Having got the bug back for city breaks from our trip to Amsterdam at the end of 2018, a long weekend in Kraków seemed like the perfect location for a post-Christmas chilled-out trip.
I took the opportunity to test-drive one of my "new" film cameras on the trip - my Canon EOS 300. I was keen to get out to shoot with this little beauty. I'd picked it up in a Cash Converters over Christmas for just £12, and it was compatible with all my existing Canon lenses and had the benefit of autofocus and programme modes. I took it loaded with a roll of Fuji Superia 400, and had a couple of rolls of Ilford HP5.
As soon as we arrived in Kraków, it was clear that there was so much more to this city than it's reputation suggested - a vibrant mix of colourful gothic architecture and cultural hotspots, it felt like we'd only just started to scratch the surface of Poland's second city when it was time to leave.
We couldn't visit Kraków without paying a visit - and our respects - at Auschwitz, the largest German Concentration camp of WWII, where over a million lives were taken.
It just so happened that we were visiting Auschwitz the day before the celebrations for the 75th anniversary of the liberation, which meant there was heightened activity across the two main sites. This included witnessing an survivor paying her visit to the gas chambers for the first time since the liberation, which was incredibly emotional.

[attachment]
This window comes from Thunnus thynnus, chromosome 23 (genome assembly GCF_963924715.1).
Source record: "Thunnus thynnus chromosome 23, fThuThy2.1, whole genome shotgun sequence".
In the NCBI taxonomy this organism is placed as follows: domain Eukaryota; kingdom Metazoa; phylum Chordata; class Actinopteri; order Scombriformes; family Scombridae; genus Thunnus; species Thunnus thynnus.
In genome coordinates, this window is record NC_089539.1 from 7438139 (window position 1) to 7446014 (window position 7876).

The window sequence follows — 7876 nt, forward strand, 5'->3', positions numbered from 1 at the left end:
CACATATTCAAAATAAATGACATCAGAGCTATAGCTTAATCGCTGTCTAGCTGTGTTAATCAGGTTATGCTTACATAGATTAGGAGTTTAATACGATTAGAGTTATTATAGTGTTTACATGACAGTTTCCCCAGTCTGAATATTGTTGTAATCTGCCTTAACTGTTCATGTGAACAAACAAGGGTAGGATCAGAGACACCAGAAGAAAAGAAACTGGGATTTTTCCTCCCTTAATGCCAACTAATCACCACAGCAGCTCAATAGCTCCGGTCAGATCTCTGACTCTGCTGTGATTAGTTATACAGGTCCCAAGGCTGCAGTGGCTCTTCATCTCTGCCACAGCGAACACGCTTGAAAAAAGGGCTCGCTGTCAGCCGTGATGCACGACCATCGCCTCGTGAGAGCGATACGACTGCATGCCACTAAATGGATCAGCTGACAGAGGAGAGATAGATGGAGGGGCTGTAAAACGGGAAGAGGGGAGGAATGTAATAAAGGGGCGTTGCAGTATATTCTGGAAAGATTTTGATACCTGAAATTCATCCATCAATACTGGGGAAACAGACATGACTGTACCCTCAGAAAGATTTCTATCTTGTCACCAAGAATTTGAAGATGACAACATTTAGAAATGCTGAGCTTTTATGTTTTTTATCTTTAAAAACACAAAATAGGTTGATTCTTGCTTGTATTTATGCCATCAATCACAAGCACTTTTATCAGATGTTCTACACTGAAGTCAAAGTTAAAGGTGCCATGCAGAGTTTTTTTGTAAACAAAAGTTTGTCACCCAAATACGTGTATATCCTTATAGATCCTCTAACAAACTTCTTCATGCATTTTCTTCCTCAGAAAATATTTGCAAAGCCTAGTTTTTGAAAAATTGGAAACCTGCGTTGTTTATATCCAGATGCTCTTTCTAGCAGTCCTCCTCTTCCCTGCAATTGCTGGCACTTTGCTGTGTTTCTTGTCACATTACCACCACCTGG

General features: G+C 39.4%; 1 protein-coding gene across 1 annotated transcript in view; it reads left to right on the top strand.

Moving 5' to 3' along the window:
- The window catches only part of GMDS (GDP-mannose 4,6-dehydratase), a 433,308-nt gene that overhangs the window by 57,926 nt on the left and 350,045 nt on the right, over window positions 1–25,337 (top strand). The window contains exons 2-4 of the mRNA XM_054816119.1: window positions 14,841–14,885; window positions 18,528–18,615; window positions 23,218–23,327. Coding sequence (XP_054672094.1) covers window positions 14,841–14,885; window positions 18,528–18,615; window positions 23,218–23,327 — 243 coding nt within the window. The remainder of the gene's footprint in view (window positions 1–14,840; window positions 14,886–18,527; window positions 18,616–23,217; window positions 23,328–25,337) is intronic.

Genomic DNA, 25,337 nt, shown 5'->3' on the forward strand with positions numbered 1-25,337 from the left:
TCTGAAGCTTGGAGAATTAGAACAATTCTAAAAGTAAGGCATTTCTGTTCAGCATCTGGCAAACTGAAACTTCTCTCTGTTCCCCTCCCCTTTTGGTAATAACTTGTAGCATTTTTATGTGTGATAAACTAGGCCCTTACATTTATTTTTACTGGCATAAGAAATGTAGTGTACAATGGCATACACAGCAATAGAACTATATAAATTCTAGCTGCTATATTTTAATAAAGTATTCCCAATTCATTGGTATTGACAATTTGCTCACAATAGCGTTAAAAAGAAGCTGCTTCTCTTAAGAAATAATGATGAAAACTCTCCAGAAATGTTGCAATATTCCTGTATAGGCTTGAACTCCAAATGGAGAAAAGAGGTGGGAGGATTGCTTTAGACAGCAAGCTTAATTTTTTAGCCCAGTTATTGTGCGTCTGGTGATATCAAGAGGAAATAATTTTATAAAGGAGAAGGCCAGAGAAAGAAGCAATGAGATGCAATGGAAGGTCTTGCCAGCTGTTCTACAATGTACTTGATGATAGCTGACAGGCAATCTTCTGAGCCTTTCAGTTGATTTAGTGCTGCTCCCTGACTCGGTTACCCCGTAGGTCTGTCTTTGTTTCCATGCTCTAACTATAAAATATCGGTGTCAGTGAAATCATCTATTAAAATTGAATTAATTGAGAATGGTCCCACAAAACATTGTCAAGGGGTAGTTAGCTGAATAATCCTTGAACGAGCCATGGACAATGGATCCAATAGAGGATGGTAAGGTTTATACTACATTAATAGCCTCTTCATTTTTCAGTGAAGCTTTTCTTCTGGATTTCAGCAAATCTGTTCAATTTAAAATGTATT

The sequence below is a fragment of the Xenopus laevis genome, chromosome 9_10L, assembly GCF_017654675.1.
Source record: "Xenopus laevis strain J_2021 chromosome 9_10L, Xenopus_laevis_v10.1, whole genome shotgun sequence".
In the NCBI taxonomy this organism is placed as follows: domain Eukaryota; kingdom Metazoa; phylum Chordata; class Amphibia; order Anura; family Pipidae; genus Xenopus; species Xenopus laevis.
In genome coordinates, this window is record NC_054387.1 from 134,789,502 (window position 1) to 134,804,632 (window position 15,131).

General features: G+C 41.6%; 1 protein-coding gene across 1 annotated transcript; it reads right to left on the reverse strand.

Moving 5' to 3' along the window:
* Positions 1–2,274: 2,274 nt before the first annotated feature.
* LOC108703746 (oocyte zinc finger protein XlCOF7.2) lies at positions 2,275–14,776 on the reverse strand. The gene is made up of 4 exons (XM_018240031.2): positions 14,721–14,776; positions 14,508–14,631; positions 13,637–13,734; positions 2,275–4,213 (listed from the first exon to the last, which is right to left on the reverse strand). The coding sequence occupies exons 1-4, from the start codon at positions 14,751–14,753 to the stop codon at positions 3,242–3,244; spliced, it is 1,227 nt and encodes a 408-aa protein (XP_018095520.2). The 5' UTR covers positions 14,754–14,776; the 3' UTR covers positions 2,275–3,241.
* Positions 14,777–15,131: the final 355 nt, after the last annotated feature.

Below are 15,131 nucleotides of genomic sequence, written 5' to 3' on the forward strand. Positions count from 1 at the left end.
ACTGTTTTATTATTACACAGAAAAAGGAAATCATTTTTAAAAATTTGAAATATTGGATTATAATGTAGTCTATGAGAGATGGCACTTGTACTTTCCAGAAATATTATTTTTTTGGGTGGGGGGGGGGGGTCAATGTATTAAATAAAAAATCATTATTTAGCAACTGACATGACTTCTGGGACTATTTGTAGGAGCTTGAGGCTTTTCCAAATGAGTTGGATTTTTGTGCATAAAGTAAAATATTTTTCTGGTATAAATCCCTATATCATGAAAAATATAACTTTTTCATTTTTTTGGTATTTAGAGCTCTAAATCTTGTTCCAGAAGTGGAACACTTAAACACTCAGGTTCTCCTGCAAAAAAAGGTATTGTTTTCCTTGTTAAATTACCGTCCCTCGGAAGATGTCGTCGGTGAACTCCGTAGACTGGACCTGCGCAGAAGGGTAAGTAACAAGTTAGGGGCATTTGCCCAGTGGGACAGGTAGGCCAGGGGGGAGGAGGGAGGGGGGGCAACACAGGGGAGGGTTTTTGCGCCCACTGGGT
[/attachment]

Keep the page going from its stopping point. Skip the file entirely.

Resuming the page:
This was a sobering day, with the sheer magnitude of the tragedy becoming so much more real. I won't dwell on it, but I'd encourage anyone thinking of visiting Poland to make time to visit. We have a duty to ensure nothing like that ever happens again. We must learn.
It also happened that we were in Kraków the weekend before the United Kingdom was due to leave the European Union. Again, I won't dwell on this too much, but when our weekend came to an end it felt like we were leaving more than Poland. Politics aside, I'll always be a proud European, I'll always be a proud Yorkshireman. A proud Brit? Less so.